Considering millions of Americans owned radios in the 1930s, the concept of sitting together as a family and listening to a popular program enlisted a sense of "togetherness and solidarity," per — not to mention that it was a free form of entertainment for those that couldn't afford much more.

It was considered 'the internet of the 1930s'

There's no denying that the invention of the radio paved the way for future modes of communication, such as the television and internet, making revolutionary steps to ensure people felt connected around the world. By the end of the 1930s, almost an incredible 90% of Americans owned radios — that's more than how many owned cars or had indoor plumbing, notes historian Bruce Lenthall (via History).

Yet, much like some of the initial hesitation that came with the introduction of the internet in the 1990s, not everyone was exactly welcoming to this relatively new mode of rapid communication. Journalist Anne O'Hare McCormick wrote about the radio in The New York Times in 1932, dubbing it a "great unknown force" (via APM Reports), going on to say that the experience of listening to the little machine had a "dazing, almost anesthetic effect upon the mind." While McCormick eventually praised the radio for its ability to bring families together, another doubter, scholar Jason Loviglio, warned audiences to absorb information with a grain of salt so as not to become influenced by "irrational forces" such as "communism" or even "bankrupt capitalism."

Nevertheless, as APM Reports puts it, the radio truly was "the internet of the 1930s," developing what was even looked at as a "godlike presence" with its ability to reach an entire country, regardless of geographic and economic location (via History).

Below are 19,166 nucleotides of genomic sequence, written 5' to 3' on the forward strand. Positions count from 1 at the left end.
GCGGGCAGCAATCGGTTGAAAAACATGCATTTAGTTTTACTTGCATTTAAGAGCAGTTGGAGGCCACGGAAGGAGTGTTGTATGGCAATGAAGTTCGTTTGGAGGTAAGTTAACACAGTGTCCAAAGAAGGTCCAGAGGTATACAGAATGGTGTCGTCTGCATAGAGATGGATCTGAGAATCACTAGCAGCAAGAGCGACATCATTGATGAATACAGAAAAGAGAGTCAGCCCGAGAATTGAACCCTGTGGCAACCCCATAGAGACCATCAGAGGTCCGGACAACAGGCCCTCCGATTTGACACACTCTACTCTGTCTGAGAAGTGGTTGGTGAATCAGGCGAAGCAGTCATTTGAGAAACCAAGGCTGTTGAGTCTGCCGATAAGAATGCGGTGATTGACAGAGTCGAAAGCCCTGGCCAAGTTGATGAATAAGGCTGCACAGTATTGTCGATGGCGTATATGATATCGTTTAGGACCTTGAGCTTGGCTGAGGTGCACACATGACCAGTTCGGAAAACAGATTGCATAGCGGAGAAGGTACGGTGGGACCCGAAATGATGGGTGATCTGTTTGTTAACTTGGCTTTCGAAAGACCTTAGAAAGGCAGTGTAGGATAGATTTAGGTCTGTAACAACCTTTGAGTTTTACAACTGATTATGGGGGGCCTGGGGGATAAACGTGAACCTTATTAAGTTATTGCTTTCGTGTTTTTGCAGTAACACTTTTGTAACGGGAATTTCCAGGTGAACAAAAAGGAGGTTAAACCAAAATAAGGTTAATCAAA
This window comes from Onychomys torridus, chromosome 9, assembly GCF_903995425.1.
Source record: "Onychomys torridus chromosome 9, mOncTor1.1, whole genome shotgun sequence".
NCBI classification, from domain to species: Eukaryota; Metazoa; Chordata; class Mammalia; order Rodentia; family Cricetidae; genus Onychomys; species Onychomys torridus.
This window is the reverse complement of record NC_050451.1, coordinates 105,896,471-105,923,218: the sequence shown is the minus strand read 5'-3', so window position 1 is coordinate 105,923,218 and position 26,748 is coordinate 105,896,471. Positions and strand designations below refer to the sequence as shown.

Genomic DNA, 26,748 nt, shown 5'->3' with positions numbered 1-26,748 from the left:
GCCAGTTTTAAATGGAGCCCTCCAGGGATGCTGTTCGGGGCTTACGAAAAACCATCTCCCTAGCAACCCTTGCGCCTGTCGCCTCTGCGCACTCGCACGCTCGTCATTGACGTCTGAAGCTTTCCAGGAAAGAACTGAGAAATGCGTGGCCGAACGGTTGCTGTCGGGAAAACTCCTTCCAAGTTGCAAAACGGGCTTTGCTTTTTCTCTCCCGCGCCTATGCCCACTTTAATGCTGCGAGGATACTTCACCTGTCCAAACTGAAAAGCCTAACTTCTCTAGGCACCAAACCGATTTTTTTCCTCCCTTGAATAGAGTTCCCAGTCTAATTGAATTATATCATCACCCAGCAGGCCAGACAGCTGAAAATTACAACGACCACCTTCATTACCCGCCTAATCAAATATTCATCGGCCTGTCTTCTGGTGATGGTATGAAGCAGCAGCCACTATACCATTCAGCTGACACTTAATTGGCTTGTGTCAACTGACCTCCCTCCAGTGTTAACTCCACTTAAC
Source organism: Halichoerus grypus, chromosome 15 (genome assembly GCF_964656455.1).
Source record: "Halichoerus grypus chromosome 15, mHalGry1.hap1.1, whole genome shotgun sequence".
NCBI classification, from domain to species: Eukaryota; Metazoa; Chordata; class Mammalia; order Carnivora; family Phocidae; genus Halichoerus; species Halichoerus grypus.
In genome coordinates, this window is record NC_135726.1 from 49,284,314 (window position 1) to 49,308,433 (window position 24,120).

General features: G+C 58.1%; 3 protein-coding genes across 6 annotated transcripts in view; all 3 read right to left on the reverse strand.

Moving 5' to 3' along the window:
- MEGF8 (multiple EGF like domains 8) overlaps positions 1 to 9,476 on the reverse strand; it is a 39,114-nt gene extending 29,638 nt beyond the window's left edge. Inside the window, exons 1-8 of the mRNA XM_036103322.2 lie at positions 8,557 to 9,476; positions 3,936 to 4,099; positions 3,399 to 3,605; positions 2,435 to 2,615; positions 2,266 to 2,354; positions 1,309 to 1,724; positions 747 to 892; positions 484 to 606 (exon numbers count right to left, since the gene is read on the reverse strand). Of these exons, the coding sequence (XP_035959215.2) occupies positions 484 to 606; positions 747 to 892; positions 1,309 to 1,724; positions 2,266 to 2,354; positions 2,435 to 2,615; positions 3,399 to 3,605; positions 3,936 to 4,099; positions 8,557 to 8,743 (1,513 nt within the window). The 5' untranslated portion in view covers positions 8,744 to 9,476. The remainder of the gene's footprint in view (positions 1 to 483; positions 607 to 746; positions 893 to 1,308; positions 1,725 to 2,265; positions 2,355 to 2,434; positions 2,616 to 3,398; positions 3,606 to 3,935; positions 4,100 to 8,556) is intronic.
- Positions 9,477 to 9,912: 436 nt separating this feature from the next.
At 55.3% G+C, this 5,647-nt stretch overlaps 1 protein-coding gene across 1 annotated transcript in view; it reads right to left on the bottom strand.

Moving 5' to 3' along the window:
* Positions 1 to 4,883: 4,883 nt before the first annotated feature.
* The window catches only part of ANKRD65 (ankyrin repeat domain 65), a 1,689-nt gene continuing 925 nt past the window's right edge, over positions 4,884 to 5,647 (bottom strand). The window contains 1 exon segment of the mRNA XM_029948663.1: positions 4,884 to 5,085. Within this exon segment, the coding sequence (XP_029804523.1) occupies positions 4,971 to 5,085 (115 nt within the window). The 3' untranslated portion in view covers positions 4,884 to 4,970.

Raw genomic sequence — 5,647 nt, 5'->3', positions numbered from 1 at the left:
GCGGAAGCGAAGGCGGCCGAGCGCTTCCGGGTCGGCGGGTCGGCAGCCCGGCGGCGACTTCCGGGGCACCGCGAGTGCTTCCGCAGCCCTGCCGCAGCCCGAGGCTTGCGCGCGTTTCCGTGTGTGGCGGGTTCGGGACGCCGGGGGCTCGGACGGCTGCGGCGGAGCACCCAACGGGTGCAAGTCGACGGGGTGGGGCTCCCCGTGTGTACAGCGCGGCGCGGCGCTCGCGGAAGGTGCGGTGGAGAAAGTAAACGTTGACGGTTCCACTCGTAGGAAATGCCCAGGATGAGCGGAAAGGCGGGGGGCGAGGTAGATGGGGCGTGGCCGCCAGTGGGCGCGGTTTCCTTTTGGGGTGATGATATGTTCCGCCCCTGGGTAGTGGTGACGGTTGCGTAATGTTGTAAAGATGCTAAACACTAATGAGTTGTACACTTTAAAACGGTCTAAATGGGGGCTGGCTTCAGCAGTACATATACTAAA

News programs revolutionized how the public consumed current affairs

Although the first national news broadcast premiered in 1920, The Golden Age of Radio truly revolutionized how the public consumed current affairs in real-time. According to We Are Broadcasters, in 1932, famous aviator Charles Lindbergh had his 20-month-old baby, Charles, kidnapped — with radio stations dubbing it the "Crime of the Century." It was actually thanks to the radio's "detailed description" of the missing child that helped find Charles' remains. According to Biography, the subsequent trial saw radio reporters providing "endless commentary and updates" — the first example of the public's obsession with true crime that's still relevant today.

Another noteworthy moment in journalism during The Golden Age of Radio was Herb Morrison's eyewitness report of the Hindenburg disaster in 1937. As detailed by The National Archives, it was "one of the most famous broadcasts in the history of radio journalism," with Morrison chillingly describing the exact moment that the transatlantic passenger airship burst into flames. "There's smoke, and there's flames, now, and the frame is crashing to the ground," Morrison detailed on Chicago radio station WLS, adding, "Oh, the humanity, and all the passengers screaming around here!"

By the end of The Golden Age of Radio, radio journalism evolved to the point that it didn't just report on events as they were happening. According to the Smithsonian Institute, this evolved into "interviews, panel discussions, and documentaries," too.

Franklin D. Roosevelt's 'fireside chats'

By the time Franklin D. Roosevelt was elected into office in 1933, the United States had already been suffering through the Great Depression, which began with the stock market crash in 1929. Roosevelt found himself in the middle of a crisis; according to History, 1933 was the "lowest point" of the economic downturn, with approximately 15 million people jobless and "thousands of banks" having been shut down.